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john elder
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Re: Unusual but effective parts polishing method

Post by john elder »

I can see how that would work really well, R-B...but the reason the kids don't use the tumbler is because their mom started screaming after listening to that little bugger turn for 48 hr! I suppose if you have a deep enough basement or the garage is far enough away, you could stand it for that week. However, i would like to hear some other suggestions for the mechanism to do the agitation!

Don Champion
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Re: Unusual but effective parts polishing method

Post by Don Champion »

Sounds like a good medium for your ultrasonic cleaner. It shouldn't take as long either.

racoonbeast
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Re: Unusual but effective parts polishing method

Post by racoonbeast »

Some tumblers are quieter than others, I imagine. I actually keep mine in my bedroom, and after a few hours don't even notice it. But that's me. The other thing that I imagine helps hold down noise is that you don't have a bunch of rocks banging into each other. You just have a bunch of small parts swimming in a sea of fluid abrasive and tiny shell fragments. If they come into contact the noise is muffled by the media. There is no "agitation" to this method. It is just parts getting a constant flow of very mild abrasive running over them. It literally gets every nook and cranny equally as well as flat, exposed surfaces. Areas that you could never get to with a polishing wheel, or any other tool that I can think of.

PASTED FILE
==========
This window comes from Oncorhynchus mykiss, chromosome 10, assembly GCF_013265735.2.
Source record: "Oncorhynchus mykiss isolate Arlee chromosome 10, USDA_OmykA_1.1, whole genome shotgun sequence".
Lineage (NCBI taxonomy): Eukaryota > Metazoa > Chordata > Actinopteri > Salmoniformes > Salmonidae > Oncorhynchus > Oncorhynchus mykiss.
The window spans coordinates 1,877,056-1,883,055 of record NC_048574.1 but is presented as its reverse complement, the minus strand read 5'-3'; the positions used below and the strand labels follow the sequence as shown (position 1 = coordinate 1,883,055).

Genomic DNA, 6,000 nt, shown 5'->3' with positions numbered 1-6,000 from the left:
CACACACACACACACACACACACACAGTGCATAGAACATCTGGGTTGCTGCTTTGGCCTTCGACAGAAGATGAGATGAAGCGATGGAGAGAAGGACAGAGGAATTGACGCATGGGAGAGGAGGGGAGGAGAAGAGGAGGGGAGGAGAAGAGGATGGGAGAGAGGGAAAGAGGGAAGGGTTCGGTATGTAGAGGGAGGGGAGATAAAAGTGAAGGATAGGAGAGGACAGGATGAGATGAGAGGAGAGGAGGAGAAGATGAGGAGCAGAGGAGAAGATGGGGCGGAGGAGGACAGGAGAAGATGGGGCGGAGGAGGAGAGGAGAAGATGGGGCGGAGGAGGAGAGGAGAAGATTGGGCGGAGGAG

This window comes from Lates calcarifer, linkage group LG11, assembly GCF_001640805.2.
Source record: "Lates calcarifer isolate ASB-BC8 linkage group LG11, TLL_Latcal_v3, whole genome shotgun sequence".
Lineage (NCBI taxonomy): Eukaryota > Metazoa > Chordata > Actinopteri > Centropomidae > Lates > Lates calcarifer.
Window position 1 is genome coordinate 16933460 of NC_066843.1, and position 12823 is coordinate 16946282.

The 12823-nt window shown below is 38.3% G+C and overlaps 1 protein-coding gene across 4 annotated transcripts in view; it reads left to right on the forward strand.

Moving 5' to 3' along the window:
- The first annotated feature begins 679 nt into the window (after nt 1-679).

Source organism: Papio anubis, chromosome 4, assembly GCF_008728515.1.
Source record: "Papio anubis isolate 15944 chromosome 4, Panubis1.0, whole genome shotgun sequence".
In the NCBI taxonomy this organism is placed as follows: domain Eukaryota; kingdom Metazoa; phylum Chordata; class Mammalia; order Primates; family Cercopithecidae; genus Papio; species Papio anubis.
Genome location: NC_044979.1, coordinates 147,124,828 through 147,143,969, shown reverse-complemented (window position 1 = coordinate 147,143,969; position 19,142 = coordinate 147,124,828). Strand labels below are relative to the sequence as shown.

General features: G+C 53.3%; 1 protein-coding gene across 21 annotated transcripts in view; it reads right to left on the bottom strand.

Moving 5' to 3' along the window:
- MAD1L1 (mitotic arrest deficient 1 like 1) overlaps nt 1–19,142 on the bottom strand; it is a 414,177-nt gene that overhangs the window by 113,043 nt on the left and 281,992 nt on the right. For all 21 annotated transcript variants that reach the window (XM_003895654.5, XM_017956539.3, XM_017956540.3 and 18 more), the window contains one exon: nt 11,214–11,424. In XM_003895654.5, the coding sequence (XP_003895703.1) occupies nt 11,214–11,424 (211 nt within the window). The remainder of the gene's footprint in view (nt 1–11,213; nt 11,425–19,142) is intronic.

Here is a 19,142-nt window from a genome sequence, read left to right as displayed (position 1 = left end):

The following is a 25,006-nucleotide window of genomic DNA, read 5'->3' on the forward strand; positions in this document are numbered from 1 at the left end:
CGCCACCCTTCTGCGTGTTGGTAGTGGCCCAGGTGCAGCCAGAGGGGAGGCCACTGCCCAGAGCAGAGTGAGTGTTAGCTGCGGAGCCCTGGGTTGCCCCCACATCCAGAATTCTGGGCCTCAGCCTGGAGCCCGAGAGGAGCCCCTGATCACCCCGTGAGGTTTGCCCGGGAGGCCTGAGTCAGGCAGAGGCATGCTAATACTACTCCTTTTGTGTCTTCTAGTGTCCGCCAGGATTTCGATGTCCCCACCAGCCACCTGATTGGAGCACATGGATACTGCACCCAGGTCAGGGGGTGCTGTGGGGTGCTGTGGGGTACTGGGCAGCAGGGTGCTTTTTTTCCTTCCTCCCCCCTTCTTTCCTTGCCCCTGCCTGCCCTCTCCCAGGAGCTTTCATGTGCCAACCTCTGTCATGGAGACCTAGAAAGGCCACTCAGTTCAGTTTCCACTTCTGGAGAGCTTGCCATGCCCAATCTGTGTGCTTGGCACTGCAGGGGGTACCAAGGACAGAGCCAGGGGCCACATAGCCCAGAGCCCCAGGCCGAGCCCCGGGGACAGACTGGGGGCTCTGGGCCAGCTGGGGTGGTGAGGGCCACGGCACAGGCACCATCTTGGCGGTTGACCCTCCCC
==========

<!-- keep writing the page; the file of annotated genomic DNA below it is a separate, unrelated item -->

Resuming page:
One thing that I should add is that if you are doing large parts, like beauty rings, which will dazzle you with their shine when done, you probably don't want to do too many parts at once. They will be banging into each other and for all your polishing, you could be adding scratches while they constantly clunk into each other. I do them one at a time. But smaller parts with little weight, thus little ability to damage each other in a collision can go in by the handful.

It probably isn't the cure for every ill, or the answer to every problem. Huge burrs should be filed down before doing this, because, as I said, it takes off very little. But even then, if you leave them on, they will be nice, slick, non-sticky burrs.